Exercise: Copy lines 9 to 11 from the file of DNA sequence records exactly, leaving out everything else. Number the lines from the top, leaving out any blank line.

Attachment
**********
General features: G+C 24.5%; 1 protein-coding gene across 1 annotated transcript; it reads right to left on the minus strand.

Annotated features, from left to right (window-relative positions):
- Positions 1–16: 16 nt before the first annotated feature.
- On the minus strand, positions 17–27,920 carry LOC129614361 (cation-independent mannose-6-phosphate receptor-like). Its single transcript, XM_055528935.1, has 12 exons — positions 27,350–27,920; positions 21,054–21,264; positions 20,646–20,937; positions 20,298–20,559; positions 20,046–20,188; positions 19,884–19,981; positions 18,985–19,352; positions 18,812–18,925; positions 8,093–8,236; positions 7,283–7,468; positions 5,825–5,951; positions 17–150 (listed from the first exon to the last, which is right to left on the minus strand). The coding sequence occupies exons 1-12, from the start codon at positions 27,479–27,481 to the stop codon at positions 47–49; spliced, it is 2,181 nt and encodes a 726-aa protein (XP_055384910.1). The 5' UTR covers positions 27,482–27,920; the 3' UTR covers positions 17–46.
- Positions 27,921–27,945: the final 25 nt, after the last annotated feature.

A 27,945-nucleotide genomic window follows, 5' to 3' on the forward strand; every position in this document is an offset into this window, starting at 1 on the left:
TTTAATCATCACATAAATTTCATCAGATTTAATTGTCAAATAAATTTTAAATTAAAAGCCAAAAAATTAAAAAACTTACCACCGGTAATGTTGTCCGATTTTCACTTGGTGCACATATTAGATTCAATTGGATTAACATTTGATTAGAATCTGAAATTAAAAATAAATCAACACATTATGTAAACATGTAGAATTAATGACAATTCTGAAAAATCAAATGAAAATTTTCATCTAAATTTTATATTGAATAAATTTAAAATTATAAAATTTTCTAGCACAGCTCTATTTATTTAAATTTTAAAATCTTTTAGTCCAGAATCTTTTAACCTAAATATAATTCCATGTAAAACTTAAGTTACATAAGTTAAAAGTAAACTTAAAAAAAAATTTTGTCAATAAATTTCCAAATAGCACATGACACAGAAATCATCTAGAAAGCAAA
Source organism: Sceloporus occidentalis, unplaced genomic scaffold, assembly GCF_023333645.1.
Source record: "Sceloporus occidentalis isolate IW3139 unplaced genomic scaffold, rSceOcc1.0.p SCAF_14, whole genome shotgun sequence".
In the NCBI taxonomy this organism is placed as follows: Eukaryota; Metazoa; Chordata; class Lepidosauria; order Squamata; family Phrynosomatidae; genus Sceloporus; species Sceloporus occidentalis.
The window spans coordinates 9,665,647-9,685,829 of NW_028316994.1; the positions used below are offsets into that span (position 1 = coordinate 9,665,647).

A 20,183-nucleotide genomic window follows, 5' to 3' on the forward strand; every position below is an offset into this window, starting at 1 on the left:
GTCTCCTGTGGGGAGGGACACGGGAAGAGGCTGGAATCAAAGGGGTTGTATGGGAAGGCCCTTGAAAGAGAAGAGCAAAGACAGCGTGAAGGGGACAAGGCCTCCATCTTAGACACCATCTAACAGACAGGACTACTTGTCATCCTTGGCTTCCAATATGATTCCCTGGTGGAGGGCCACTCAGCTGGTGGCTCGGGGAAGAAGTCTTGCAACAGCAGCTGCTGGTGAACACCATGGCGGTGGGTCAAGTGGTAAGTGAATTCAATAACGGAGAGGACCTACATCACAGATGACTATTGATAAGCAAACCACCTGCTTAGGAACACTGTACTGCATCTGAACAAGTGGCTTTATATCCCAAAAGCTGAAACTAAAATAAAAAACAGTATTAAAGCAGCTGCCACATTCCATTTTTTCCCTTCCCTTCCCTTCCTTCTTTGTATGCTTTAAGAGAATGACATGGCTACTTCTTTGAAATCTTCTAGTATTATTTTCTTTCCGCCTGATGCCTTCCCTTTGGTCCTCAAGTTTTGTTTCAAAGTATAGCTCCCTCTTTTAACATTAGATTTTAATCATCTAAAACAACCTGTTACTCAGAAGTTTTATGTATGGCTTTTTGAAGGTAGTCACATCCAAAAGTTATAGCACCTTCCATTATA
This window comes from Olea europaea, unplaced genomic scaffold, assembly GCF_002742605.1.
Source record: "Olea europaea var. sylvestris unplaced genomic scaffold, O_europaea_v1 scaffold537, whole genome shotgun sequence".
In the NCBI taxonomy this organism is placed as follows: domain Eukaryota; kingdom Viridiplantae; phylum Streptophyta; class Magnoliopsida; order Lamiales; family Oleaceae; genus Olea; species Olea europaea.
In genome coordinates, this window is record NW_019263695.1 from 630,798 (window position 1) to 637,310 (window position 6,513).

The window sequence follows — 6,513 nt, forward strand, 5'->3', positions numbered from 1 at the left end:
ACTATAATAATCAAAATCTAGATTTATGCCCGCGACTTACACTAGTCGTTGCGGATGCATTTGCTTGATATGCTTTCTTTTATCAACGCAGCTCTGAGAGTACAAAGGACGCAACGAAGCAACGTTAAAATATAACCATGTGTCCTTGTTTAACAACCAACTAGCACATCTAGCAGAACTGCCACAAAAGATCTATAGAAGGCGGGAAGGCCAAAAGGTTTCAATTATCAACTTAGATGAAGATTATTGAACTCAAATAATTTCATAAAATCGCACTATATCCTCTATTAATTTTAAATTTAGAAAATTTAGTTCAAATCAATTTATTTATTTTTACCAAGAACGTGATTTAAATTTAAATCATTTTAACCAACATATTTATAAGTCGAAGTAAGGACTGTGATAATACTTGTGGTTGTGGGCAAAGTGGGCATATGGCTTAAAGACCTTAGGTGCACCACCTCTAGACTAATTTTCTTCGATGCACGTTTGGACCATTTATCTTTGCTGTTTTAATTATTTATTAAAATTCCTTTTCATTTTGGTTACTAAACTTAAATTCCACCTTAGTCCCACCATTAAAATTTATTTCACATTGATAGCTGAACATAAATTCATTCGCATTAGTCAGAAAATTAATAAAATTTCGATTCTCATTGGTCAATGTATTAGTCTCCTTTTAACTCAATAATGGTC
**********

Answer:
Source record: "Sceloporus occidentalis isolate IW3139 unplaced genomic scaffold, rSceOcc1.0.p SCAF_14, whole genome shotgun sequence".
In the NCBI taxonomy this organism is placed as follows: Eukaryota; Metazoa; Chordata; class Lepidosauria; order Squamata; family Phrynosomatidae; genus Sceloporus; species Sceloporus occidentalis.
The window spans coordinates 9,665,647-9,685,829 of NW_028316994.1; the positions used below are offsets into that span (position 1 = coordinate 9,665,647).